Kallyope, with ex-Merck exec at helm, skirts 'less desirable' public markets with $236M series D

When former Merck Chief Development Officer Jay Galeota joined Kallyope in August 2021, the plan was to take the gut-brain axis biotech public. But for drug developers, the stock market has taken a turn down a treacherous path.

The six-year-old biotech pivoted instead to raise $236 million in a series D that could set Kallyope up for an initial public offering as soon as the second half of this year or, depending on how long the markets are "less desirable," all the way until the end of 2024, Galeota said in an interview.

Aside from Galeota's appointment and announcing rounds of funding, the biotech has remained largely silent since inception as it's been heads-down working on the science, the CEO said. 

The 2018 Fierce 15 biotech will use the fresh proceeds to bankroll three compounds that entered phase 1 trials within the past 13 months for Type 2 diabetes, obesity and inflammatory bowel disease, Galeota said. Those assets—K-833, K-757 and K-196—are among 22 total compounds in the company's roster. Eight of those have been through preclinical toxicology, he said. 

"We're using the gut as a gateway to the brain for system effect, which is really important because targeting sensory cells in the gut that elicit a systemic response from the brain obviates the need for high-circulating blood levels of drug to get to the desired, which carries with it obviously a benefit of more precise delivery with less chance of off-target activity or drug-drug interactions," Galeota said.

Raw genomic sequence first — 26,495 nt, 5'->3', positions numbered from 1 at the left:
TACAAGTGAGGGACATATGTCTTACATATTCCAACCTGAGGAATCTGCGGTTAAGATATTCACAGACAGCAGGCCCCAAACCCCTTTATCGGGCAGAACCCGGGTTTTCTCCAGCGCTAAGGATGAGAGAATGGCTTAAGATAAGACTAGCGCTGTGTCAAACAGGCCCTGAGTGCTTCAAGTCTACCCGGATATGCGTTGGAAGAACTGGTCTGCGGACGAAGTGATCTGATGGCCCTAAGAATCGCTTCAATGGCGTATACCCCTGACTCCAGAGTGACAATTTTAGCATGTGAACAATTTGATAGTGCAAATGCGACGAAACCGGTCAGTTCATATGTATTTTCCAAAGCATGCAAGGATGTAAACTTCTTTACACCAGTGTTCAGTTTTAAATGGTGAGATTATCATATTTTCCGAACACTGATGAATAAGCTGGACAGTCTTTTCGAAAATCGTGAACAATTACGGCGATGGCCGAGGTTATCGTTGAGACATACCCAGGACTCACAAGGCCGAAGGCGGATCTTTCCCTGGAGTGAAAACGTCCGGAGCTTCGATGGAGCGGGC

RELATED: Former Merck exec joins Kallyope as president, soon-to-be CEO

Going forward, Kallyope will bring three more programs into the clinic in the coming years, Galeota said. The company also looks to strike strategic partnerships, a job he became familiar with during his time as chief strategy and business development officer at Merck from 2014 to 2016.

"We've got capabilities, but we've got a bandwidth issue, a capacity issue, because of the productivity of the pipeline so far," Galeota said, referring to the need to partner up with a pharma to help speed up and expand the scope of Kallyope's R&D. 

Galeota took over six months ago from founding chief executive Nancy Thornberry, who moved to the chair of R&D role. The duo worked together at Merck, where they helped develop and commercialize sitagliptin, now known as Type 2 diabetes med Januvia, and its offshoot Janumet. The two drugs reeled in $5.28 billion in sales in 2021, the pharma reported Feb. 3.

The financing, led by Mubadala and The Column Group, adds to a $112 million series C disclosed in March 2020. The Bill Gates-backed biotech has raised almost $480 million since inception.